• The board of directors must have a government security committee, all of whose members are approved by the Secretary of Defense, in consultation with the Secretary of Homeland Security;
  • The board of directors must have a compensation committee composed solely of U.S. citizens, and include the independent directors;
  • The corporation must have instituted certain approved procedures for handling classified information, which procedures are also subject to annual government inspections;
  • The company must report to the Secretary of Defense: (1) acquisition of ownership of more than 5 percent of the company's voting securities by a foreign person, (2) revenues in excess of 5 % from a single foreign person or 30% from foreign persons in the aggregate in any fiscal year; and acquisition by the corporation of ownership of 10 percent or more of any foreign interest;
  • A person that is not a U.S. citizen may hold more than 25% interest in a trust that directly or indirectly owns or operates critical infrastructure if each of the trustees is a U.S. citizen, and such foreign beneficiaries do not have the power to influence or limit the authority of the trustees with respect to matters involving ownership or operation of the critical infrastructure that may adversely affect the interests of the United States.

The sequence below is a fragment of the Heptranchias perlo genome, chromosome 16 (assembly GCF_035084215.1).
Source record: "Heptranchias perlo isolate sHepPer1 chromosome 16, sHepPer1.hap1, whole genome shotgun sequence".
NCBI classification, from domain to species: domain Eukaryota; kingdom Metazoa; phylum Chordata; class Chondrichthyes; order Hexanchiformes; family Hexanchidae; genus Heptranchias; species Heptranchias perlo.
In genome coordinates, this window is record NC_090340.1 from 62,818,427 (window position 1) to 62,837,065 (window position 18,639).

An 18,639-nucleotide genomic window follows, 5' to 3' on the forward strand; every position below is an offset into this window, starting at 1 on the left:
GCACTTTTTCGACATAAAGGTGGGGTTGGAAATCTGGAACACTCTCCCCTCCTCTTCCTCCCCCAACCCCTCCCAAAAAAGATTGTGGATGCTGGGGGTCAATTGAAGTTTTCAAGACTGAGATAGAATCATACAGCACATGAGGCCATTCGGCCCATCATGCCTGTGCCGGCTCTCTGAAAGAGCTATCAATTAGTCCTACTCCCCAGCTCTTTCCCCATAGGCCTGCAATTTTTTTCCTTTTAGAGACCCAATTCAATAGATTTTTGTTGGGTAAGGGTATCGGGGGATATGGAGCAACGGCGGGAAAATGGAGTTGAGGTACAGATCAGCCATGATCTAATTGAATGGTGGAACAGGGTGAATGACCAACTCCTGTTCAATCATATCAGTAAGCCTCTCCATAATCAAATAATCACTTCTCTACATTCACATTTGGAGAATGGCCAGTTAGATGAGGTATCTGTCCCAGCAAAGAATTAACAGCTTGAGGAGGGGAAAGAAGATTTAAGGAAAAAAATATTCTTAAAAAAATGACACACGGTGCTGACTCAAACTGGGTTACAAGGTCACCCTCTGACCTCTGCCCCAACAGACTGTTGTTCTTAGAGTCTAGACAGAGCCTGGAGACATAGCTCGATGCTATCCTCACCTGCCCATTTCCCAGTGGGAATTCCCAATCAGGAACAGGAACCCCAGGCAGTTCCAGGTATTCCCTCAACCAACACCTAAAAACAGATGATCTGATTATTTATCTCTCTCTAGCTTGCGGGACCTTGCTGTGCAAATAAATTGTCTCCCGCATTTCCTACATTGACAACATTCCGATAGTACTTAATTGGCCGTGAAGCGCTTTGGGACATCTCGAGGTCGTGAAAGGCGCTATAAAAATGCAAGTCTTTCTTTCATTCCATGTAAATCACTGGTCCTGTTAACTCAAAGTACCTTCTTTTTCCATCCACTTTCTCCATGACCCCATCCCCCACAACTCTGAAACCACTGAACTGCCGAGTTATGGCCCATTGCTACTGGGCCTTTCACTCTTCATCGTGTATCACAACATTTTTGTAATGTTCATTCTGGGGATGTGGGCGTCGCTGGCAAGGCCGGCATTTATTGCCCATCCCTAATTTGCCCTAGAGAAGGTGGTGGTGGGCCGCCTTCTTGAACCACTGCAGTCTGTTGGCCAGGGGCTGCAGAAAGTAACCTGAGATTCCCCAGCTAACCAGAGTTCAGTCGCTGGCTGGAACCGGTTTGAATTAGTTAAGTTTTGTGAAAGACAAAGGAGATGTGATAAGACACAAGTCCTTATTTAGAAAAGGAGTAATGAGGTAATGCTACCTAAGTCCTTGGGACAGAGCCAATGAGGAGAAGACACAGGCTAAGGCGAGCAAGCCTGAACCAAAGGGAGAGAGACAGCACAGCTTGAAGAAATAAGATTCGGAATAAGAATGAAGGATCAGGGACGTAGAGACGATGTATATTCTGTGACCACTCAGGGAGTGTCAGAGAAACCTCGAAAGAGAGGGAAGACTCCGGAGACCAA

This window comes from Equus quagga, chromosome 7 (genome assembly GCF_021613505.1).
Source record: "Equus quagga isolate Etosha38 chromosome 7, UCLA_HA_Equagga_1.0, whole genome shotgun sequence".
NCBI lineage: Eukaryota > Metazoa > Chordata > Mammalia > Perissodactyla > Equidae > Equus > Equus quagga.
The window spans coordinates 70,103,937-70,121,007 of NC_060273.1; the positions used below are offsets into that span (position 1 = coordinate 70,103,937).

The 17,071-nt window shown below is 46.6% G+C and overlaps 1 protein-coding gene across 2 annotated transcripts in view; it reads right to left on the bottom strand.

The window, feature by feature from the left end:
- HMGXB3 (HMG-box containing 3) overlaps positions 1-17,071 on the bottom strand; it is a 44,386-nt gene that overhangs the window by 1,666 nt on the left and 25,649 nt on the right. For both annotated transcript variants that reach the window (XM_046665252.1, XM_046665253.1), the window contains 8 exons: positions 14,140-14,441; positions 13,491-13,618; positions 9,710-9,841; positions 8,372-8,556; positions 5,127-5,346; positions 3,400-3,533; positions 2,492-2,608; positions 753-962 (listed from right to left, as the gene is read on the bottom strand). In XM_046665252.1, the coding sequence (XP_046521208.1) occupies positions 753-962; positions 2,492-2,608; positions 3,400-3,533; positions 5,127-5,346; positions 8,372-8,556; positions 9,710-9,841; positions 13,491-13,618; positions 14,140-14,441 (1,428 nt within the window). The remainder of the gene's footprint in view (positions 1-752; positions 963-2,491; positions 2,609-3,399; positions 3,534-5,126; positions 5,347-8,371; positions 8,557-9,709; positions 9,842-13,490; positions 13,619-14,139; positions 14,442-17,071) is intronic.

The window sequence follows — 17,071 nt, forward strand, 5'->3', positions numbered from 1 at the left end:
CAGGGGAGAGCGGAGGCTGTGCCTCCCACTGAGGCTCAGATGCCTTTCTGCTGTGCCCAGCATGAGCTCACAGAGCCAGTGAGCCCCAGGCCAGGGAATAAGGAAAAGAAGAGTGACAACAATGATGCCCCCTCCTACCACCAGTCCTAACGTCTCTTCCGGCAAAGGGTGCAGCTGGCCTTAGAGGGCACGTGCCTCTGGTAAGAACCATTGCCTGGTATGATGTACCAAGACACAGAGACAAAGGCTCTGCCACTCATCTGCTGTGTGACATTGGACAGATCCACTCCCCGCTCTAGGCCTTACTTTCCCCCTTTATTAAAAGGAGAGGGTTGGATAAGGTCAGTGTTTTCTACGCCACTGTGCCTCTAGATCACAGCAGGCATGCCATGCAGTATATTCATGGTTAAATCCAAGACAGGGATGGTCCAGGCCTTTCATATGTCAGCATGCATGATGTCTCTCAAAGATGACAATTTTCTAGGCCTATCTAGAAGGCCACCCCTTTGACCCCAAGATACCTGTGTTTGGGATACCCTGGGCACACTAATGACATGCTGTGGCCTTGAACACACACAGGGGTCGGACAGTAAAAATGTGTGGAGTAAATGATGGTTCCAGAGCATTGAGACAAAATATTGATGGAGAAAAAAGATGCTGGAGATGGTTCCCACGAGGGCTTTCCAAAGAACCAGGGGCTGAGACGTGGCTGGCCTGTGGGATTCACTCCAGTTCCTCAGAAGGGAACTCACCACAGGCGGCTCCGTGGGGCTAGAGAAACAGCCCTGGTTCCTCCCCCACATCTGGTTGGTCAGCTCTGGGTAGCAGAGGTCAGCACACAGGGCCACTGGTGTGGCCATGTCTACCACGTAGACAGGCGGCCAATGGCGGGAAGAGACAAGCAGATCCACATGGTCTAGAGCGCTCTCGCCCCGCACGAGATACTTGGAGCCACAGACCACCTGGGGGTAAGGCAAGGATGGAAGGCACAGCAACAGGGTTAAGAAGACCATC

Foreign companies that already own, operate or manage assets that are placed on the new national defense critical infrastructure list would have five years from the effective date of this legislation before the U.S. corporate citizenship restrictions would apply to them. If they fail to meet such requirements, such companies would either have to divest ownership or control or place such assets into a U.S. citizen trust as described above.

The bill would also make conforming changes to the Defense Production Act of 1950 (50 U.S.C. App. 2170), which provides for review by the interagency "CFIUS" Committee that initially cleared the Dubai Ports transaction. These changes would include requiring the President or his designee to consider the "potential effects of the proposed or pending transaction on control of critical infrastructure, such as energy, telecommunications, transportation, or information."

Finally, the bill would require the inspection of all international cargo transported by truck or ship into the United States.

The U.S. Business Roundtable has asserted that this and other related bills could chill foreign investment in the United States. (Chief Executives Fear Backlash Might Deter Investors and Hurt Trade Talks, Financial Times U.S. Edition March 9, p. 4). Other critics have pointed out that the proposed law would result in the unprecedented involvement of the federal government in the internal management of any private U.S. company which happens to have a contract to manage "critical infrastructure" – regulating, among other things, the selection of officers and board members, stock ownership, and the formation of compensation committees.